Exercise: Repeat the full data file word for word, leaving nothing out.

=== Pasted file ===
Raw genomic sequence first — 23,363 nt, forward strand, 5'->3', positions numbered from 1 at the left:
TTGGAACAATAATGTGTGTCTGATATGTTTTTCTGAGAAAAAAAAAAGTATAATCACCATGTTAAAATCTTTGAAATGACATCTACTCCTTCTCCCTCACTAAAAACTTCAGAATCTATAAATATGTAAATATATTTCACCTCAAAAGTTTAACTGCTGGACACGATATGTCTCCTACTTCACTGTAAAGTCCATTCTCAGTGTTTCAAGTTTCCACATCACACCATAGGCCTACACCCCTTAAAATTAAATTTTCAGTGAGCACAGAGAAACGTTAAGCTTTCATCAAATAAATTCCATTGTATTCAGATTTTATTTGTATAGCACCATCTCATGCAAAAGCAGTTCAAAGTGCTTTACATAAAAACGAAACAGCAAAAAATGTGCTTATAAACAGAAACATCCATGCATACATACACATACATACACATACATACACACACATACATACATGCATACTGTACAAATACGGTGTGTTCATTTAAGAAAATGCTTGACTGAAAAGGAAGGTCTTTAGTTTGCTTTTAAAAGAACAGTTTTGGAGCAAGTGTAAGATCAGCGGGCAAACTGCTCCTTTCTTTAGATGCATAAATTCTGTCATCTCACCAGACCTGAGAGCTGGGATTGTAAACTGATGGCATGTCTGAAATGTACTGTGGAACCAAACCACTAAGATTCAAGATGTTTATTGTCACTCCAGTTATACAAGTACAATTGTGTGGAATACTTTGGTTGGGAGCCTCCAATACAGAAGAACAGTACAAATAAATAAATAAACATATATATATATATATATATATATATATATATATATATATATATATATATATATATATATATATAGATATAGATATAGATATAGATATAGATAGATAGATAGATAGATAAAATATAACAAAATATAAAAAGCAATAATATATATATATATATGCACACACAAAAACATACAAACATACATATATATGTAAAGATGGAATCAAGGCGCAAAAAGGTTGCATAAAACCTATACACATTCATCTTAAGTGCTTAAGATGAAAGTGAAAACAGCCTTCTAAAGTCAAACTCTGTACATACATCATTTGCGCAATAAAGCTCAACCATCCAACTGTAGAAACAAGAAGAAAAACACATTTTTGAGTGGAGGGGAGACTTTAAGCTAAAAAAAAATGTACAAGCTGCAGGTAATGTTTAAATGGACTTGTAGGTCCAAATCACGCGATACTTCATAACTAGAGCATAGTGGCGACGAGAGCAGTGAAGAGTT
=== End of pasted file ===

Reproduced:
Raw genomic sequence first — 23,363 nt, forward strand, 5'->3', positions numbered from 1 at the left:
TTGGAACAATAATGTGTGTCTGATATGTTTTTCTGAGAAAAAAAAAAGTATAATCACCATGTTAAAATCTTTGAAATGACATCTACTCCTTCTCCCTCACTAAAAACTTCAGAATCTATAAATATGTAAATATATTTCACCTCAAAAGTTTAACTGCTGGACACGATATGTCTCCTACTTCACTGTAAAGTCCATTCTCAGTGTTTCAAGTTTCCACATCACACCATAGGCCTACACCCCTTAAAATTAAATTTTCAGTGAGCACAGAGAAACGTTAAGCTTTCATCAAATAAATTCCATTGTATTCAGATTTTATTTGTATAGCACCATCTCATGCAAAAGCAGTTCAAAGTGCTTTACATAAAAACGAAACAGCAAAAAATGTGCTTATAAACAGAAACATCCATGCATACATACACATACATACACATACATACACACACATACATACATGCATACTGTACAAATACGGTGTGTTCATTTAAGAAAATGCTTGACTGAAAAGGAAGGTCTTTAGTTTGCTTTTAAAAGAACAGTTTTGGAGCAAGTGTAAGATCAGCGGGCAAACTGCTCCTTTCTTTAGATGCATAAATTCTGTCATCTCACCAGACCTGAGAGCTGGGATTGTAAACTGATGGCATGTCTGAAATGTACTGTGGAACCAAACCACTAAGATTCAAGATGTTTATTGTCACTCCAGTTATACAAGTACAATTGTGTGGAATACTTTGGTTGGGAGCCTCCAATACAGAAGAACAGTACAAATAAATAAATAAACATATATATATATATATATATATATATATATATATATATATATATATATATATATATATATATATAGATATAGATATAGATATAGATATAGATAGATAGATAGATAGATAAAATATAACAAAATATAAAAAGCAATAATATATATATATATATGCACACACAAAAACATACAAACATACATATATATGTAAAGATGGAATCAAGGCGCAAAAAGGTTGCATAAAACCTATACACATTCATCTTAAGTGCTTAAGATGAAAGTGAAAACAGCCTTCTAAAGTCAAACTCTGTACATACATCATTTGCGCAATAAAGCTCAACCATCCAACTGTAGAAACAAGAAGAAAAACACATTTTTGAGTGGAGGGGAGACTTTAAGCTAAAAAAAAATGTACAAGCTGCAGGTAATGTTTAAATGGACTTGTAGGTCCAAATCACGCGATACTTCATAACTAGAGCATAGTGGCGACGAGAGCAGTGAAGAGTT